Salon has reprinted an interesting sociological essay on the climate debate originally written by Geoff Dembicki for Canada's The Tyee:
People not heavily invested into the left-wing ideology tend to reject the climate propaganda in the U.S., the U.K., and even in Canada. We're told something that folks like the Czech ex-president Václav Klaus have been saying for many and many years, namely that the purpose of the climate alarm isn't to care about the environment but to rebuild the human society.
We're shown examples of the differing moral compasses that the left-wing and right-wing people are using in decisions about questions. For example:
People who identify as politically liberal tend to have strong emotional reactions to questions of “care/harm” (protecting vulnerable elements of society) and “fairness/cheating” (making sure that justice is upheld).These are interesting thoughts and they're undoubtedly valid for most of the contexts but I would say that in this form, they just don't apply to your humble correspondent. While many have a good reason to count me as a rightwinger, my morality is actually closer to what is represented by the left-wing morality by Dembicki: I do care about "fairness/cheating" as well as "care/harm" more than about "authority/subversion" and "sanctity/degradation" (while I would probably disagree with most leftists on the question who and what needs to be protected, taken care of, and even what and who is vulnerable; and what is fair and what is cheating).
Environmental arguments often evoke both. For instance: “Alberta oil sands firms are not held accountable (fairness/cheating) for their contribution to a warming climate that will ultimately harm the planet’s poorest people (care/harm).”
The logical left-wing reaction is to demand strict limits on oil sands emissions. But that climate change solution can provoke strong emotional reactions from people who identify as politically right-wing.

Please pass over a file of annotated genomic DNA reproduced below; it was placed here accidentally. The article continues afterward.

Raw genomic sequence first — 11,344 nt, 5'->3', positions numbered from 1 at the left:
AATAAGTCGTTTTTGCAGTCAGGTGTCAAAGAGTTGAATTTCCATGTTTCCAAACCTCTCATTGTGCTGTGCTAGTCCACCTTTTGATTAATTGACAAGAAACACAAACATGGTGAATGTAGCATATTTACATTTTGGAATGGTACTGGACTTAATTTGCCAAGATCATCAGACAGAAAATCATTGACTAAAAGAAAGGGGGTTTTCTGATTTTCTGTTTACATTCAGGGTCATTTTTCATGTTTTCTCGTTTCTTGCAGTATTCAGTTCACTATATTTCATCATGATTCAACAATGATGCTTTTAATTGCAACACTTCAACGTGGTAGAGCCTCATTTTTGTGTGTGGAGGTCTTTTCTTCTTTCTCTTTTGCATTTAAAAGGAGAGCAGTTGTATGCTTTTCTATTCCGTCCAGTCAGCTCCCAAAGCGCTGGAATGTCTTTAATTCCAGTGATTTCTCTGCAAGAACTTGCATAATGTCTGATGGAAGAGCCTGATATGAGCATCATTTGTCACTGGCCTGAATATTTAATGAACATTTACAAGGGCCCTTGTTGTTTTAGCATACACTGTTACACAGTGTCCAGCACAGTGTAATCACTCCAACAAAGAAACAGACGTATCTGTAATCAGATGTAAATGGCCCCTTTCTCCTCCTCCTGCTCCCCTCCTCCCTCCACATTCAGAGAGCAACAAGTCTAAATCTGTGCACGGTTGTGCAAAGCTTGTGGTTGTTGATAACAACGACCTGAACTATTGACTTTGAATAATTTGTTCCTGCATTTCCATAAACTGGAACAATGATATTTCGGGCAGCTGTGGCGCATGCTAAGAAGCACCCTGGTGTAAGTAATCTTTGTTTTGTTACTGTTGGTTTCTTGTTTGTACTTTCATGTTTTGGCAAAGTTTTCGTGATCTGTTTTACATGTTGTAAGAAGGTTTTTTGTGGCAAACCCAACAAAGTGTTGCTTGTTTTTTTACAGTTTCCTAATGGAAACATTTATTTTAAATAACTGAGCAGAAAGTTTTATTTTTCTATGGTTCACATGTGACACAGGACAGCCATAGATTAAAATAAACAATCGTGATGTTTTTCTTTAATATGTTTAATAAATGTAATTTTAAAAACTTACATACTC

That’s because conservative morality tends to emphasize questions of “loyalty/betrayal” (staying true to your cultural group), “authority/subversion” (upholding long-held institutions) and “sanctity/degradation” (fending off defilement).
So the right-wing response to oil sands limits might be: “Since all Canadians benefit from our oil and gas industry (loyalty/betrayal), we shouldn’t restrict free markets (authority/subversion) to limit a naturally-occurring, odorless gas (sanctity/degradation).”
So Dembicki's precise description of the political correlations may only be accurate for the Anglo-Saxon world, and perhaps not the whole Anglo-Saxon world. The high correlation between Christianity and conservative politics is typical over there but this correlation is mostly worthless in my homeland (and, to a lesser extent, in other countries) where atheism is dominant on both sides.
In fact, the inaccuracies aren't confined to religion. It just happens that the most powerful self-described left-wing politicians in our country – such as the current president Miloš Zeman – also think that the global warming panic is a fabrication created by 2nd league politicians and activists. Proposals to "fight the climate change" would cost – and, to a smaller extent, have already cost – enormous amounts of money. Just yesterday, the Zeman-appointed non-partisan Rusnok government proposed to end the support for all renewable energy since 2014 (thanks, Soylent!): the proposed policy is called "stop a strop" (stop and ceiling): it stops for all projects not ended before 2014 and any increases of the support for existing projects. In economies of the right-wing type, this project would be paid from individual and well-defined corporate pockets; in economies of the left-wing type, this project would be paid from the shared coffers because most of the money is supposed to be in shared coffins. But it's a waste of money in both cases!